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Three Canadian bishops yank funding from Catholic charity for promoting abortion

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EDMONTON, Alberta, April 6, 2018 (LifeSiteNews) – At least three Catholic bishops are holding back funds from the Canadian Church’s international development group, Development and Peace (D&P) after a report that 40 of its grantees were found flouting Catholic teaching in the areas of abortion, contraception, sterilization, homosexual relationships, and gender theory.

Bishops William McGrattan of Calgary and Paul Terrio of St. Paul joined Edmonton Archbishop Richard Smith in announcing to their dioceses that donations to D&P would be withheld.

They advised Catholics that the funds would be withheld until “clear assurance” is received that they are used in accord with Catholic teaching.

Edmonton Archbishop Richard Smith said he was “shocked” to learn of the violations of Church principles uncovered by an internal review conducted by staff from the Canadian Conference of Catholic Bishops (CCCB), Grandin Media reports.

The CCCB review came about last fall after an inquiry from the Catholic Women’s League on a women’s health clinic in Haiti that is partnered with D&P, the Grandin report said.

LifeSiteNews reported last March that D&P had been funding at least seven Latin American organizations that actively promote the legalization of abortion, including one in Haiti.

LifeSiteNews reports of D&P funding associated with pro-abortion groups in Haiti extends back years, to at least 2009. 

(See LifeSiteNewscomprehensive coverage on Development and Peace funding HERE.)

Development & Peace rakes in millions from Canadian Catholics every year

The Edmonton “Together We Serve” campaign raises funds for 11 charities, including D&P. Last year the Edmonton archdiocese forwarded a total of $239,670 to Development and Peace via the annual appeal.

Dioceses throughout Canada have given a significant amount in donations to D&P’s annual “Share Lent” campaign, Grandin reports, with the campaign netting $8.3 million in FY 2016-2017. Development and Peace logged a total of $41.6 million in revenue, compared with $44.3 million in expenses, to close out the year with a $2.7-million deficit.

In most Canadian dioceses, the “Share Lent” fundraiser is carried out with a special collection. In some dioceses, such as Edmonton, Calgary and Toronto, D&P is supported through an annual appeal along with several other charities.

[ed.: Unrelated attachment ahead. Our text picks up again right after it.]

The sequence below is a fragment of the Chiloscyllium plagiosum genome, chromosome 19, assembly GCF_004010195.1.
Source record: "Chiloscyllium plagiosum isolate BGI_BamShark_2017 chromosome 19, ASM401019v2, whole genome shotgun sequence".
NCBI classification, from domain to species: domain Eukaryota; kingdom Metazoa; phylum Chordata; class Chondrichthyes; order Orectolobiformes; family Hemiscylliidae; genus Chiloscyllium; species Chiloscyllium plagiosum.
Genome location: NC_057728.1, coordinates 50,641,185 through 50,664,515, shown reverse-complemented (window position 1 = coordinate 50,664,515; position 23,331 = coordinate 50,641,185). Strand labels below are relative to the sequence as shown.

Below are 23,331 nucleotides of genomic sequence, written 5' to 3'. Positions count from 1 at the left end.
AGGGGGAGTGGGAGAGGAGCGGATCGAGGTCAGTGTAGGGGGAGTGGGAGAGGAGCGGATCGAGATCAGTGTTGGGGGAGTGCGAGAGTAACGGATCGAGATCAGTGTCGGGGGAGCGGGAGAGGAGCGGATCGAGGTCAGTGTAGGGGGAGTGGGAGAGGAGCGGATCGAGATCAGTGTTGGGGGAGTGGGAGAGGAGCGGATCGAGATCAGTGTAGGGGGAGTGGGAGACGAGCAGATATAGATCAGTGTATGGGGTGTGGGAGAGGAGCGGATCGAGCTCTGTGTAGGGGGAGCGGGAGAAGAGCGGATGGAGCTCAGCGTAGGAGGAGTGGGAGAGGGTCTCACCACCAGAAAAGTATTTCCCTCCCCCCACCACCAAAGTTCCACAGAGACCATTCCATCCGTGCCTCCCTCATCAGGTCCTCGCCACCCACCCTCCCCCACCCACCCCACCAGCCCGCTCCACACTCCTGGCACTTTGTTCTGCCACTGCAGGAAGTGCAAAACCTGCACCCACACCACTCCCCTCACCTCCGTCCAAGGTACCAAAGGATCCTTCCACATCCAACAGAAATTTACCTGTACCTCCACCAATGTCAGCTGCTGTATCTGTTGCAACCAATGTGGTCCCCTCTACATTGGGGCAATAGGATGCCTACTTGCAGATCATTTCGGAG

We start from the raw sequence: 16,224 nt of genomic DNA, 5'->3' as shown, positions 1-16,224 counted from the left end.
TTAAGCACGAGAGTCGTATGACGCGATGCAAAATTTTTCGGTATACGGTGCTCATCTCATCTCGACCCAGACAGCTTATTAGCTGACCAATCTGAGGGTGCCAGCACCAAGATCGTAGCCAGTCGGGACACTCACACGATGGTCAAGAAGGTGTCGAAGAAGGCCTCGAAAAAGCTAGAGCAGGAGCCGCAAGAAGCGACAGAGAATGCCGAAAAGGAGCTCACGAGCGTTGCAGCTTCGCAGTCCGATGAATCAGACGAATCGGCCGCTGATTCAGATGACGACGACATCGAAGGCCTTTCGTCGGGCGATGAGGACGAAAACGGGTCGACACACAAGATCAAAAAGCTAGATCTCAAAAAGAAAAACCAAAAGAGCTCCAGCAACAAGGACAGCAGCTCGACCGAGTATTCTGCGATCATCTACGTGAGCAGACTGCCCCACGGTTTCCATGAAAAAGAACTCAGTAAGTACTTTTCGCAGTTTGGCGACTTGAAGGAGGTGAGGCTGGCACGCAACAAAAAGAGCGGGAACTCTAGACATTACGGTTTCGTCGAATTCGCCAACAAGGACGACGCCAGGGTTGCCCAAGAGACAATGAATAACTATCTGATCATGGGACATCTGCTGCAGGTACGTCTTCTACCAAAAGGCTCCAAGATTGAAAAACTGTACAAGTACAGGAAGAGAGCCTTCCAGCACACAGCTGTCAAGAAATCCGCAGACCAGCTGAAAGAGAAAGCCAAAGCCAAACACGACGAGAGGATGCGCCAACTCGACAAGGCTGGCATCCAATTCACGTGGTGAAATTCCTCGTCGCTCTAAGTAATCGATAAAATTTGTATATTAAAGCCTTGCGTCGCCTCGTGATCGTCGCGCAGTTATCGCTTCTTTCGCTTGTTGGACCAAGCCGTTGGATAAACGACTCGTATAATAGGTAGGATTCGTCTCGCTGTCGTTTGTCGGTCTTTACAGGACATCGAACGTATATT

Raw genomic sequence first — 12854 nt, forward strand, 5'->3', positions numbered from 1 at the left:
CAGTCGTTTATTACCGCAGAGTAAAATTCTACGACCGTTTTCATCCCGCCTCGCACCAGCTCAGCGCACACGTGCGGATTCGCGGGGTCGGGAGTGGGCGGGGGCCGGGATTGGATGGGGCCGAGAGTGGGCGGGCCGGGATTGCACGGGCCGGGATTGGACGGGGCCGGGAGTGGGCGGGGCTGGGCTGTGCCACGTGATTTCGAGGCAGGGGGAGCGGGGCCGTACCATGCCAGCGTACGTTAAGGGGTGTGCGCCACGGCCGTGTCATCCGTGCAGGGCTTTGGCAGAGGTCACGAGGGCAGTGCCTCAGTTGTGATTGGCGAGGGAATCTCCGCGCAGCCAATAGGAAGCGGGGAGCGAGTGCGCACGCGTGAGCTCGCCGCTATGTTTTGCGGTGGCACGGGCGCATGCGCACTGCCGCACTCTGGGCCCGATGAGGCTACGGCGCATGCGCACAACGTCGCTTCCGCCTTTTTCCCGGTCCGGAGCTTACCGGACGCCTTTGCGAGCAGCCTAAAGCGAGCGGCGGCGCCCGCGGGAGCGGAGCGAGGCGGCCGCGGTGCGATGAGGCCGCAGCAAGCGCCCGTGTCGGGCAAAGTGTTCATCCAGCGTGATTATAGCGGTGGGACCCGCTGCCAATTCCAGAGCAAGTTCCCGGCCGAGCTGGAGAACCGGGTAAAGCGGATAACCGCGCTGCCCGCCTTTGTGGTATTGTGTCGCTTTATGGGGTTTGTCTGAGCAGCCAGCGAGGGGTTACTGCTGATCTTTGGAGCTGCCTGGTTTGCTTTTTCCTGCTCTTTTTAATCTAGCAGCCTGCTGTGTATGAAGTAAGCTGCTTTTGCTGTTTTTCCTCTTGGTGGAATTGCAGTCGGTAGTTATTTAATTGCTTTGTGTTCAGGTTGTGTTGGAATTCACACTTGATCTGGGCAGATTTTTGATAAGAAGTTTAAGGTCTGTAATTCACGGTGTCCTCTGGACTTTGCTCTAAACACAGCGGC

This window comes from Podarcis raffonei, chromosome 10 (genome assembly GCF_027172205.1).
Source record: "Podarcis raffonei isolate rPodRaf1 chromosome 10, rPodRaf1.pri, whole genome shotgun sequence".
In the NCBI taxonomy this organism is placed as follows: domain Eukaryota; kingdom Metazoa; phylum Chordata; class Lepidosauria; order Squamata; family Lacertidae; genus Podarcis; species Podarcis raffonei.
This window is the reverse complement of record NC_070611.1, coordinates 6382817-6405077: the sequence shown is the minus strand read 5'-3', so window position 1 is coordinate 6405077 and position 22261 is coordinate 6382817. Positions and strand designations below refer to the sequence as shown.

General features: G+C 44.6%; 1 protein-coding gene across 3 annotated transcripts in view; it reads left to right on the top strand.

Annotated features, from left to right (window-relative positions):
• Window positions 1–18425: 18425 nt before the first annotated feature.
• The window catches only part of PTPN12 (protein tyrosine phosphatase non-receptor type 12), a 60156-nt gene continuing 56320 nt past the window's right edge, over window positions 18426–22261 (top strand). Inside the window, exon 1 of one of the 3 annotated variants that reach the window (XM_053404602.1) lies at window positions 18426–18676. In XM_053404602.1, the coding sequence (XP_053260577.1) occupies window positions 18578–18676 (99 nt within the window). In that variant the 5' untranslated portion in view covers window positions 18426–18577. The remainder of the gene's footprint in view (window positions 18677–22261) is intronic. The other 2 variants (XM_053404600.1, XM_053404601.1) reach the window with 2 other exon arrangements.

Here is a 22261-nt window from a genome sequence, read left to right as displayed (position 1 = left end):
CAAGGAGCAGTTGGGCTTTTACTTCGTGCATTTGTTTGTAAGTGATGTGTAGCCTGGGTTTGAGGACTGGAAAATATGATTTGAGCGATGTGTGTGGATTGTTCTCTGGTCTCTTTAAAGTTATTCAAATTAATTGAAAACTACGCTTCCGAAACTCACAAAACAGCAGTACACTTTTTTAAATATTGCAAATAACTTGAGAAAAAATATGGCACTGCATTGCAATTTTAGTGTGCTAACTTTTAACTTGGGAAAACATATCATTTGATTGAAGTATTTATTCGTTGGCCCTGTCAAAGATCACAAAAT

‘Complete scandal’

Canada’s leading pro-life group praised Archbishop Smith’s decision to withhold the funds until D&P proves its partners aren’t operating in violation of Church teaching.

“We applaud Archbishop Smith for his strong leadership to withhold donations until this matter is dealt with,” Campaign Life Coalition spokesperson Matthew Wojciechowski told LifeSiteNews.

“This isn't just one recipient organization that is at odds with Church teaching,” Wojciechowski said. “There are 40 of them! It's a complete scandal.”

Father John Lemire, chair of the Board of Priests for Life Canada, commended the archbishop for his decision as well.

“An important & bold pastoral decision by Archbishop Smith,” Lemire said, sharing the letter on Facebook and Twitter. “Let's hope that other bishops will do the same & that we can finally see some real and meaningful change with Development & Peace after years of concern being raised by leaders in the pro-life movement. Thank you Archbishop Smith.”

Bishops promise accountability, transparency

The Bishops of Canada established the Canadian Catholic Organization for Development of Peace (Development and Peace/D&P) in 1967. The international development organization is the Canadian representative for Caritas Internationalis.

The most recent problems with D&P partnerships were presented in a report in February to the 25-member Assembly of Western and Northern Canadian Catholic Bishops in Winnipeg. 

Smith assured Catholics in his letter that the archdiocese would continue to respect the intent of their donations through “Together We Serve,” pledging transparency and accountability, and promising to keep the faithful apprised.

The Edmonton archdiocese’s Chief Communications Officer Lorraine Turchansky told LifeSiteNews Smith was not available for further comment, and that she was unable to provide more detail.

LifeSiteNews did not hear back on an inquiry to the CCCB.

D&P’s Duguay told Grandin that the Church-funded charity remains committed to upholding Catholic teaching, and the group is cooperating with the Canadian Bishops in investigating the issues brought forth by the review. Duguay also spoke of improving communications with the bishops.

“The Archbishop has raised serious questions and they need to be answered,” Duguay said. “We will do our due diligence to respond to them and demonstrate that we are not doing anything against the position of the Church.”

Like Archbishop Smith, Bishops McGrattan and Terrio also expressed a “spirit of transparency and accountability” in their letters, telling the faithful that they respected the intent of their donations.

Duguay said that along with Archbishop Smith he had given assurances to Bishops McGrattan and Terrio that the problems with Development and Peace partners would be addressed.

“We’ve told them the same thing we are telling Archbishop Smith, that this is a natural process [of ensuring accountability],” Duguay said. “We are hopeful that it’s going to be resolved in a quick manner and a very strong manner.”

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